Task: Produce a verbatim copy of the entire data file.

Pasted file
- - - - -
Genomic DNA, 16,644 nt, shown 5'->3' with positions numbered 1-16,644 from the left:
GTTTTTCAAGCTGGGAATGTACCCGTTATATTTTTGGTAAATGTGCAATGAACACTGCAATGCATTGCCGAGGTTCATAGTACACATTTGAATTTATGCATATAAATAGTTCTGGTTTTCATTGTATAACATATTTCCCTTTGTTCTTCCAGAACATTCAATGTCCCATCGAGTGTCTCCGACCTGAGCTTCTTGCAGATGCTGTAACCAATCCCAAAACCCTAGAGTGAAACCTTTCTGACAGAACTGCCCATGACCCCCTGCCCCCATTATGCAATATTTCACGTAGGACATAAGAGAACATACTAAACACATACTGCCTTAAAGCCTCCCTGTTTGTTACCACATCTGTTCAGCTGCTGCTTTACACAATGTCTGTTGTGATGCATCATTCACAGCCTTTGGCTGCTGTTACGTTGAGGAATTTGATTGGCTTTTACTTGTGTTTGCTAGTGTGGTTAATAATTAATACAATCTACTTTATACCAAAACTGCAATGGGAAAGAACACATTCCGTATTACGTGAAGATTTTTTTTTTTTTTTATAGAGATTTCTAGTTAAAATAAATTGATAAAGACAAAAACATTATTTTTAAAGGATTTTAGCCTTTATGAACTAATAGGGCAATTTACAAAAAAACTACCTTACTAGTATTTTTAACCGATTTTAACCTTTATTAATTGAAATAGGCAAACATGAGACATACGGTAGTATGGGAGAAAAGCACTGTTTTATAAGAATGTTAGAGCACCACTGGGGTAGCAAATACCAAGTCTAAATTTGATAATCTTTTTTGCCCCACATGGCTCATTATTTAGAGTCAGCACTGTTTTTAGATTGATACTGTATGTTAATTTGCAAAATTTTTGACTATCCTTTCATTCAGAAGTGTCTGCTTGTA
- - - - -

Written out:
Genomic DNA, 16,644 nt, shown 5'->3' with positions numbered 1-16,644 from the left:
GTTTTTCAAGCTGGGAATGTACCCGTTATATTTTTGGTAAATGTGCAATGAACACTGCAATGCATTGCCGAGGTTCATAGTACACATTTGAATTTATGCATATAAATAGTTCTGGTTTTCATTGTATAACATATTTCCCTTTGTTCTTCCAGAACATTCAATGTCCCATCGAGTGTCTCCGACCTGAGCTTCTTGCAGATGCTGTAACCAATCCCAAAACCCTAGAGTGAAACCTTTCTGACAGAACTGCCCATGACCCCCTGCCCCCATTATGCAATATTTCACGTAGGACATAAGAGAACATACTAAACACATACTGCCTTAAAGCCTCCCTGTTTGTTACCACATCTGTTCAGCTGCTGCTTTACACAATGTCTGTTGTGATGCATCATTCACAGCCTTTGGCTGCTGTTACGTTGAGGAATTTGATTGGCTTTTACTTGTGTTTGCTAGTGTGGTTAATAATTAATACAATCTACTTTATACCAAAACTGCAATGGGAAAGAACACATTCCGTATTACGTGAAGATTTTTTTTTTTTTTTATAGAGATTTCTAGTTAAAATAAATTGATAAAGACAAAAACATTATTTTTAAAGGATTTTAGCCTTTATGAACTAATAGGGCAATTTACAAAAAAACTACCTTACTAGTATTTTTAACCGATTTTAACCTTTATTAATTGAAATAGGCAAACATGAGACATACGGTAGTATGGGAGAAAAGCACTGTTTTATAAGAATGTTAGAGCACCACTGGGGTAGCAAATACCAAGTCTAAATTTGATAATCTTTTTTGCCCCACATGGCTCATTATTTAGAGTCAGCACTGTTTTTAGATTGATACTGTATGTTAATTTGCAAAATTTTTGACTATCCTTTCATTCAGAAGTGTCTGCTTGTA